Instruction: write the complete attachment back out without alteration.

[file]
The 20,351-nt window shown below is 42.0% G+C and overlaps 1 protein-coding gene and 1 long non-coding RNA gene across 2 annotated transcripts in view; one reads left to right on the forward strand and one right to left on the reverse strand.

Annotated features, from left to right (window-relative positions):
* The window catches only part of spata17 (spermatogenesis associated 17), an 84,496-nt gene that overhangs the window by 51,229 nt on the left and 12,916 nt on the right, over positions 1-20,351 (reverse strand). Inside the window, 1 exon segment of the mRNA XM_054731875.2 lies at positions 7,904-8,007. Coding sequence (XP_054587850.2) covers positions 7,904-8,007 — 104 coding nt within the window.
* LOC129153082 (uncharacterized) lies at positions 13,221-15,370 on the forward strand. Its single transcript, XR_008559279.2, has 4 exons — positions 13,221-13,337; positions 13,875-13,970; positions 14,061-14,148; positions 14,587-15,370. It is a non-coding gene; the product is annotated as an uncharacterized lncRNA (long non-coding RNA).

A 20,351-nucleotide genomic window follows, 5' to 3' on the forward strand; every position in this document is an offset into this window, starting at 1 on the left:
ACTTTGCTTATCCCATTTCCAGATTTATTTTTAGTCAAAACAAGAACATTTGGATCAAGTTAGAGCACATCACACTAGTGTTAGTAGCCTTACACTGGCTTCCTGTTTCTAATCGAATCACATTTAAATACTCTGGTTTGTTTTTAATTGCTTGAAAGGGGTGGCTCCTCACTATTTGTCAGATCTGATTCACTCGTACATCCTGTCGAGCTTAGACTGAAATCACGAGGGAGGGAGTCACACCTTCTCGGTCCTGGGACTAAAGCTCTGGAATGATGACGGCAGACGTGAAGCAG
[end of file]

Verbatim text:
The 20,351-nt window shown below is 42.0% G+C and overlaps 1 protein-coding gene and 1 long non-coding RNA gene across 2 annotated transcripts in view; one reads left to right on the forward strand and one right to left on the reverse strand.

Annotated features, from left to right (window-relative positions):
* The window catches only part of spata17 (spermatogenesis associated 17), an 84,496-nt gene that overhangs the window by 51,229 nt on the left and 12,916 nt on the right, over positions 1-20,351 (reverse strand). Inside the window, 1 exon segment of the mRNA XM_054731875.2 lies at positions 7,904-8,007. Coding sequence (XP_054587850.2) covers positions 7,904-8,007 — 104 coding nt within the window.
* LOC129153082 (uncharacterized) lies at positions 13,221-15,370 on the forward strand. Its single transcript, XR_008559279.2, has 4 exons — positions 13,221-13,337; positions 13,875-13,970; positions 14,061-14,148; positions 14,587-15,370. It is a non-coding gene; the product is annotated as an uncharacterized lncRNA (long non-coding RNA).

A 20,351-nucleotide genomic window follows, 5' to 3' on the forward strand; every position in this document is an offset into this window, starting at 1 on the left:
ACTTTGCTTATCCCATTTCCAGATTTATTTTTAGTCAAAACAAGAACATTTGGATCAAGTTAGAGCACATCACACTAGTGTTAGTAGCCTTACACTGGCTTCCTGTTTCTAATCGAATCACATTTAAATACTCTGGTTTGTTTTTAATTGCTTGAAAGGGGTGGCTCCTCACTATTTGTCAGATCTGATTCACTCGTACATCCTGTCGAGCTTAGACTGAAATCACGAGGGAGGGAGTCACACCTTCTCGGTCCTGGGACTAAAGCTCTGGAATGATGACGGCAGACGTGAAGCAG